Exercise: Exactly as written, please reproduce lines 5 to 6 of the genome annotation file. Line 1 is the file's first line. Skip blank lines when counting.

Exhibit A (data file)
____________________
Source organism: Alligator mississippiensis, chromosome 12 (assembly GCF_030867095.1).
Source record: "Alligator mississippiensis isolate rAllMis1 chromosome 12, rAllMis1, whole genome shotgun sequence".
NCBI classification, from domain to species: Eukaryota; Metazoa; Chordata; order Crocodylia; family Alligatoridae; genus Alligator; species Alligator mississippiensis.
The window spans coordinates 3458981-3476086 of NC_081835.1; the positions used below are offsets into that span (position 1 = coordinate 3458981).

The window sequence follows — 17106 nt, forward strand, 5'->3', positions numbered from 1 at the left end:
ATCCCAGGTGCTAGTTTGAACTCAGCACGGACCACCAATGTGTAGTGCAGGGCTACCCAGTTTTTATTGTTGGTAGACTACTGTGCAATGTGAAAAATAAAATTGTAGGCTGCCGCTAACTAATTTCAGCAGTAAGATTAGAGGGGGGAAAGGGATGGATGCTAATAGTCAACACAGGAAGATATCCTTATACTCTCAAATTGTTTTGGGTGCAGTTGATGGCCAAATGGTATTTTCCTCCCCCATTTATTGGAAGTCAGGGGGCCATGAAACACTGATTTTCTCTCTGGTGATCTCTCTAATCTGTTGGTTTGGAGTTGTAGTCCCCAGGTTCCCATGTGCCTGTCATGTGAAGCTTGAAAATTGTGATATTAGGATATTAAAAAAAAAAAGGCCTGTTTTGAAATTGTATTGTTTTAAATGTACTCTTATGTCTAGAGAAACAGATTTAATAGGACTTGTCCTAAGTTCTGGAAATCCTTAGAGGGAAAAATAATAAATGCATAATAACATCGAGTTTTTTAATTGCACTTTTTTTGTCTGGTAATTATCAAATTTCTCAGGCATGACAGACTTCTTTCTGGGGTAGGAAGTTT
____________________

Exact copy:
The window sequence follows — 17106 nt, forward strand, 5'->3', positions numbered from 1 at the left end:
ATCCCAGGTGCTAGTTTGAACTCAGCACGGACCACCAATGTGTAGTGCAGGGCTACCCAGTTTTTATTGTTGGTAGACTACTGTGCAATGTGAAAAATAAAATTGTAGGCTGCCGCTAACTAATTTCAGCAGTAAGATTAGAGGGGGGAAAGGGATGGATGCTAATAGTCAACACAGGAAGATATCCTTATACTCTCAAATTGTTTTGGGTGCAGTTGATGGCCAAATGGTATTTTCCTCCCCCATTTATTGGAAGTCAGGGGGCCATGAAACACTGATTTTCTCTCTGGTGATCTCTCTAATCTGTTGGTTTGGAGTTGTAGTCCCCAGGTTCCCATGTGCCTGTCATGTGAAGCTTGAAAATTGTGATATTAGGATATTAAAAAAAAAAAGGCCTGTTTTGAAATTGTATTGTTTTAAATGTACTCTTATGTCTAGAGAAACAGATTTAATAGGACTTGTCCTAAGTTCTGGAAATCCTTAGAGGGAAAAATAATAAATGCATAATAACATCGAGTTTTTTAATTGCACTTTTTTTGTCTGGTAATTATCAAATTTCTCAGGCATGACAGACTTCTTTCTGGGGTAGGAAGTTT